Why Pentecost Will Make You Louder

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J. Lee Grady

The global church will celebrate Pentecost this Sunday, May 28. We usually emphasize spiritual gifts when we talk about Pentecost, or we focus on the sensory experience of the Spirit’s presence.

I know the Spirit’s gifts are important, and I love the feelings, too. But we shouldn’t minimize the fact that the Holy Spirit’s infilling is what gives us the power to preach the gospel to others.

Before Jesus ascended to heaven, He told His timid followers in Luke 24:49 to stay in Jerusalem until they had been “clothed with power.” One of those disciples was Peter, who just a few weeks earlier had denied Jesus three times.

Peter caved under the pressure of the fear of man. Yet when he was filled with the Holy Spirit on the day of Pentecost, this wimpy defector became a courageous apostle. He stood in front of a huge crowd and preached a sermon that resulted in 3,000 conversions. The Spirit gave Peter unusual courage to speak.

The Spirit crushes our fears and gives us an uncanny grace to stand for Jesus. In Acts 4:31, Luke writes: “And when they had prayed, the place where they had gathered together was shaken, and they were all filled with the Holy Spirit and began to speak the word of God with boldness.”

The Spirit not only shook the ground, He also shook those early disciples to the core, freeing them from the fear of man. They couldn’t stop talking about Jesus. That is what should happen when Christians are filled with the Spirit.

This happened to me when I was just 18 years old. I had been a shy kid in high school, but the Holy Spirit rocked the core of my being and put a holy fire in my heart that I couldn’t contain. I went to college and began sharing my faith with classmates and even teachers.

If I went into a convenience store I would witness to the clerk at the cash register. If I went to the beach I would walk up to strangers and tell them about Christ. If you knew how timid I was in high school you would have been amazed to see me sharing my faith publicly.

Before graduating from college, I even walked into a bar near my campus. I had never been in a bar before, and honestly I’m not sure if I was old enough to legally enter that place! But I sat down beside a man at the counter and said, “How is your relationship with God, sir?”

The disheveled man looked up from his shot glass with a frown. “I come into places like this to get away from people like you,” he said. I smiled back and told him how I had become a Christian. I would never have been able to share Christ in such a bold way before I was baptized in the Holy Spirit. Jesus transformed my introverted nature.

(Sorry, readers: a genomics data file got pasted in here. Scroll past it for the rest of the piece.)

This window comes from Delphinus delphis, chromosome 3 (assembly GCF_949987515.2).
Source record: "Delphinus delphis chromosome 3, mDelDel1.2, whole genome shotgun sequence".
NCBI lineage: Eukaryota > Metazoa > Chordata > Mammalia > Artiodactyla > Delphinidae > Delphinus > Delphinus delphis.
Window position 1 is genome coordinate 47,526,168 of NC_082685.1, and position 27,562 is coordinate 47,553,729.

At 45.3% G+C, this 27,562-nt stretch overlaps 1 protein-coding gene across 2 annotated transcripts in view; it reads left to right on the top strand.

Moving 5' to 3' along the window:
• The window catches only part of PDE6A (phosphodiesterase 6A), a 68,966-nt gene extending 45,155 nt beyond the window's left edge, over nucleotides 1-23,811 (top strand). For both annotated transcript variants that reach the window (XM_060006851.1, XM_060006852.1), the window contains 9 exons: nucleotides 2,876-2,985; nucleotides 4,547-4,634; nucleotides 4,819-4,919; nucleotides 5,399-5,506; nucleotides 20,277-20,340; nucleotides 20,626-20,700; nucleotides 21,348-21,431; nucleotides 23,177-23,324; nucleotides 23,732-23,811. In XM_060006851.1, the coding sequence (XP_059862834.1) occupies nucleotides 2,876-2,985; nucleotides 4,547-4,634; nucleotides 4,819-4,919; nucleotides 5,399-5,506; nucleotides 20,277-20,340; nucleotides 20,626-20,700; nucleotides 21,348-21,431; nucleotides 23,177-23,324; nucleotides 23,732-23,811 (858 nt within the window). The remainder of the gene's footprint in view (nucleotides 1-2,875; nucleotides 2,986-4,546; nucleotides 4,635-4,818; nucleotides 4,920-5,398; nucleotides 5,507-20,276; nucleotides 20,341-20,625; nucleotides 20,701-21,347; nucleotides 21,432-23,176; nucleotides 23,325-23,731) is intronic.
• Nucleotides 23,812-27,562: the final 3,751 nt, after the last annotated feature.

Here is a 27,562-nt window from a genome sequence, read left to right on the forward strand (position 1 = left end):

You may think my visit to that bar sounds obnoxious. But bold steps of faith like that helped me overcome my insecurities. Eventually, after years as a quiet journalist, I surrendered to a call to preach. Since then I’ve taken the message of Jesus to 39 countries.

Do you consider yourself a timid person? Do you believe God can empower you to the point that you can witness to people without worrying about what they think?

Many Christians forget that everyone in the upper room was empowered, not just Peter and the other apostles. The flame of God rested on every head, and everyone spoke in tongues. Pentecost is not just for professional ministers. The Holy Spirit can make anybody bold.

You may feel crippled by insecurities, inferiority and a low level of confidence. Join the club! Most preachers in the Bible were reluctant!

  • Moses made excuses about stuttering because he didn’t want to speak publicly;
  • Gideon gave God multiple reasons why he should be disqualified;
  • Jeremiah complained about the responsibility of being a prophet;
  • Jonah bought a one-way ticket to the other side of the Mediterranean Sea so he wouldn’t have to deliver his unpopular sermon in Nineveh;
  • Even the apostle Paul struggled with fears. He told the Corinthians: “I was with you in weakness and in fear and in much trembling” (1 Cor. 2:3);
  • Timothy led the church in Ephesus, a dark city full of idolatry. He wrestled with fears, but Paul told him: “For God has not given us a spirit of timidity, but of power and love and discipline” (2 Tim. 1:7).

Paul also gave Timothy the secret of boldness. He instructed him to “kindle afresh the gift of God” (2 Tim. 1:6). The New International Version says it this way: “Fan into flame the gift of God.” He was urging Timothy to plug back into Pentecost. God gives us His Spirit to empower us. He enables us to break out of our shyness so we can share the love of Jesus with others without inhibitions.

Don’t let timidity muffle your sound. Break free from fear. Rekindle the flame. Ask God to turn up your volume. This Pentecost, stir up the Spirit’s fire so you can become louder for Him.

If you’d like to dig deeper into the ministry of the Holy Spirit, you can read Lee Grady’s 28-day devotional on the book of Acts on the YouVersion app. Just download the free Bible app and search for “Rekindle the Flame.”

J. Lee Gradywas editor of Charisma for 11 years and now serves as senior contributing editor. He directs the Mordecai Project (themordecaiproject.org), an international ministry that protects women and girls from gender-based violence. His latest books are “Follow Me” and “Let’s Go Deeper”(Charisma House).

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